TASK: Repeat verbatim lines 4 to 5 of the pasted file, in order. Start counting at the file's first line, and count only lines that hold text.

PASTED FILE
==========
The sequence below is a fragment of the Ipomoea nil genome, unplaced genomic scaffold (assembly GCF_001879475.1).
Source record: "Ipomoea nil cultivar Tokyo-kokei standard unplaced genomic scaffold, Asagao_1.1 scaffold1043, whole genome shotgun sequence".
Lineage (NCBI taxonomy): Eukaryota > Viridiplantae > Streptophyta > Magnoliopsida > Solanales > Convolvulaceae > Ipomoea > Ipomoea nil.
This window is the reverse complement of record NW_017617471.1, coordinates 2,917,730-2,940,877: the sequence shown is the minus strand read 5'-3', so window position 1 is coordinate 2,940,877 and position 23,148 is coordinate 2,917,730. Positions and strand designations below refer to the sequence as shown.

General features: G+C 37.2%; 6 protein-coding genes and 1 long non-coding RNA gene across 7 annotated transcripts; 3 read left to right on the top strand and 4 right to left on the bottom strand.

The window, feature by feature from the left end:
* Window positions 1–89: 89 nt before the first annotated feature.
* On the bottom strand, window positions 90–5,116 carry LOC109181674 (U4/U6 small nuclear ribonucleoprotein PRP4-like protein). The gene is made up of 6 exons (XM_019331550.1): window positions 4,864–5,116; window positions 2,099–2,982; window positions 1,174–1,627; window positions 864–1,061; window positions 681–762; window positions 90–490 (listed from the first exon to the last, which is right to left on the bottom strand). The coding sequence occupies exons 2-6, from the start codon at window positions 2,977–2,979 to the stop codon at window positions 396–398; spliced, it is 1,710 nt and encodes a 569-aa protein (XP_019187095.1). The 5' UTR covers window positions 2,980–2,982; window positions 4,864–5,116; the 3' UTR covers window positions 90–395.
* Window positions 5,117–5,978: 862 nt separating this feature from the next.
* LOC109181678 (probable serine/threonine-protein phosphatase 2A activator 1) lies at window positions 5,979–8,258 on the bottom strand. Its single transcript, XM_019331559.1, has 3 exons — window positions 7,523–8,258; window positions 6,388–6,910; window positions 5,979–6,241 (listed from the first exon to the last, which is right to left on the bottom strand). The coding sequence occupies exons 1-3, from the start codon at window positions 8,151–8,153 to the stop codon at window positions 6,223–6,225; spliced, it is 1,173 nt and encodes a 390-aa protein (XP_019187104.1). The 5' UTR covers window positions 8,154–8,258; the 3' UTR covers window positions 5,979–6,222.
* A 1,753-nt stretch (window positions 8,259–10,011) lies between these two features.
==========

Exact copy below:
This window is the reverse complement of record NW_017617471.1, coordinates 2,917,730-2,940,877: the sequence shown is the minus strand read 5'-3', so window position 1 is coordinate 2,940,877 and position 23,148 is coordinate 2,917,730. Positions and strand designations below refer to the sequence as shown.

General features: G+C 37.2%; 6 protein-coding genes and 1 long non-coding RNA gene across 7 annotated transcripts; 3 read left to right on the top strand and 4 right to left on the bottom strand.